A personal anecdote on this topic. I waited over a year after I met my wife to ask her out. Some of that was circumstance - I was in my last year of law school and just bought a house with my brother, so I had a lot on my plate. But also, I wanted to see if she was in to me first. Fortunately, she sensed this, and encouraged me. This was likewise the way it went in our courtship. She half-jokingly proposed to me months before I proposed to her, and she has never left me in doubt of what she wanted. That worked well for us. So, at least in some cases, the stereotype of the evasive female and the conquering male is more of a culturally driven myth than reality. So women, don’t be afraid to ask a guy out…

Another one which fascinated me - and was something I had never read about before - was the behavior of a certain species of ant. Many ants have specific strategies for keeping their nests dry. This one, in addition to blocking entrances with their heads, has the second layer of defense wherein ants drink up any water which comes in, then go out and pee it outside. Communal peeing, so to speak.

I also want to mention a study (a series, actually) that I am quite familiar with, but should be mentioned regularly. Experimenters found that people will do unspeakably cruel things to their fellow humans if they are ordered to do so by a trusted authority. A shockingly low number of people are resistant to this. It goes without saying that this is of relevance for how totalitarian systems of all kinds come into being and remain in power. It also goes a long way to explain why Evangelicalism seems to be in a competition with itself to see how cruel they can been to refugees, the working poor, and anyone else their political “authorities” tell them to hate. I suspect that it is in part because they have spent the last several decades purging those whose compassion might cause them to question theological - and political - orthodoxy. As one of the researchers glumly concluded in a 60 Minutes interview:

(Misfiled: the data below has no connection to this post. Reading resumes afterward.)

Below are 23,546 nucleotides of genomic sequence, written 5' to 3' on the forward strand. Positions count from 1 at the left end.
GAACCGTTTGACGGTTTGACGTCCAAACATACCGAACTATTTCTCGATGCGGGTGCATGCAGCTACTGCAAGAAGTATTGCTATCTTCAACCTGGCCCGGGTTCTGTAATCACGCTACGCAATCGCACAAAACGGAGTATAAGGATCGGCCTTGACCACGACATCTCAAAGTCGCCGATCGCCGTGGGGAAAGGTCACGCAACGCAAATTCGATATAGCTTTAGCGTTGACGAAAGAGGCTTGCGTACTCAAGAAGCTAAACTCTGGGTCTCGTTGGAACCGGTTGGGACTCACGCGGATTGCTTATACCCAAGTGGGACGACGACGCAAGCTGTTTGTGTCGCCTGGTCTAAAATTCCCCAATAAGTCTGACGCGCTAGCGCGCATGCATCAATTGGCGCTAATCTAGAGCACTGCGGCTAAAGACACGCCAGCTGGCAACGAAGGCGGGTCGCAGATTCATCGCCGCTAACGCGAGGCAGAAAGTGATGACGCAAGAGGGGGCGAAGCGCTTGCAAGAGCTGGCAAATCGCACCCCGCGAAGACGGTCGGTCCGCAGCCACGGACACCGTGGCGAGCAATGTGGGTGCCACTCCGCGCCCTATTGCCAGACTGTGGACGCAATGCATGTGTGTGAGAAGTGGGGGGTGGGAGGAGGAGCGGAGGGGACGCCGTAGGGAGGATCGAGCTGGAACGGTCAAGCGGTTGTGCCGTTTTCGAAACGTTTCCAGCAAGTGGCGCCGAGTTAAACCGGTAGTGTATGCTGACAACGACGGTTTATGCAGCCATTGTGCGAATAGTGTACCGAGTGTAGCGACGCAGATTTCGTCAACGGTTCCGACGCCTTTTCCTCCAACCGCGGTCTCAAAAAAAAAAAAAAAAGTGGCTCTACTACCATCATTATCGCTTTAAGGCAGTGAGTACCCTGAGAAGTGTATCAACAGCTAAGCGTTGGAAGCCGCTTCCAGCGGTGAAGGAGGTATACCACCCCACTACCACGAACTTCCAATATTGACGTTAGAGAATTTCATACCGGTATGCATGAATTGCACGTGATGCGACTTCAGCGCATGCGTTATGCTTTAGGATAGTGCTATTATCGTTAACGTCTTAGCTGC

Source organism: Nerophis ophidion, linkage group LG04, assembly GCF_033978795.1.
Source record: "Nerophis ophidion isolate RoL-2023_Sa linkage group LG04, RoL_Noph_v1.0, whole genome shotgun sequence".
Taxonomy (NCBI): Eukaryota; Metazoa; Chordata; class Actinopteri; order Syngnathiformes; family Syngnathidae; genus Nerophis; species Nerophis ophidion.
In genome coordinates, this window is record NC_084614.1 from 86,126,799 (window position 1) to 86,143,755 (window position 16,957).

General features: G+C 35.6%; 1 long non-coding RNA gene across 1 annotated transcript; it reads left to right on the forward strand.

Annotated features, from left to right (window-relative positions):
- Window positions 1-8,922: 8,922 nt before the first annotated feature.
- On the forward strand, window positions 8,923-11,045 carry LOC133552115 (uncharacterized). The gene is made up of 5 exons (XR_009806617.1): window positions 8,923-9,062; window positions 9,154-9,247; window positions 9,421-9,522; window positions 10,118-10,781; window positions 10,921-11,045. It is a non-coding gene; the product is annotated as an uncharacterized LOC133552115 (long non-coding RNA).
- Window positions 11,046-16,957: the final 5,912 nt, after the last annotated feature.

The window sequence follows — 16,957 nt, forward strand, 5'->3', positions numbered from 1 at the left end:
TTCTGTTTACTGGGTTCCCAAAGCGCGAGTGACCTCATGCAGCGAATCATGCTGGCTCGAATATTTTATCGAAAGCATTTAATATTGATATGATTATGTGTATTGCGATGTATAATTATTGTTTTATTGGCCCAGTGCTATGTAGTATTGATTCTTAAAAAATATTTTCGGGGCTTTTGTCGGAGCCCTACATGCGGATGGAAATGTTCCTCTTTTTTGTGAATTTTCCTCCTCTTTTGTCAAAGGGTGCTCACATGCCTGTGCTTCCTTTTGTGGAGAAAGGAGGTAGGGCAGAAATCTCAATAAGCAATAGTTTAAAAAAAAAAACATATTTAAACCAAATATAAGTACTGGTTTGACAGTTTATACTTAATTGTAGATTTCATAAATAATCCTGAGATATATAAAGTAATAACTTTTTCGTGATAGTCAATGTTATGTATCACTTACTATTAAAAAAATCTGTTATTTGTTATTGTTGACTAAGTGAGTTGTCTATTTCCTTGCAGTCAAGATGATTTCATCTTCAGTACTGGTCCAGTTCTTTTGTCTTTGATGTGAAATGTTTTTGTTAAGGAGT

I would say on the basis of having observed a thousand people in the experiment and having my own intuition shaped and formed by these experiments, that if a system of death camps were set up in the United States of the sort we had seen in Nazi Germany, one would be able to find sufficient personnel for those camps in any medium sized American town.

Heck, we already have the children in cages. I’d say, based on my experiences of the last two years, and what I have heard even the “good” people say, I think you could staff the death camps from a handful of churches in any town in America.

Also depressing was the study involving a weird doomsday cult in the 1950s. Failure of their apocalyptic predictions didn’t change their minds. It only made them believe harder, and become more distrustful and hostile to outsiders. Also all too relevant to the politics of our time.

That’s kind of a bleak note to end on - fortunately the book goes from there to the ability of cockroaches to survive a nuclear holocaust. (There was a great Mythbusters episode on this one a few years back.) While roaches fare better than mammals, the best turned out to be a parasitoid wasp. Which begs the question of what it would live on, of course.

Despite a few depressing moments, the book was fun, light, and the sort of thing one reads when tired and wanting to decompress.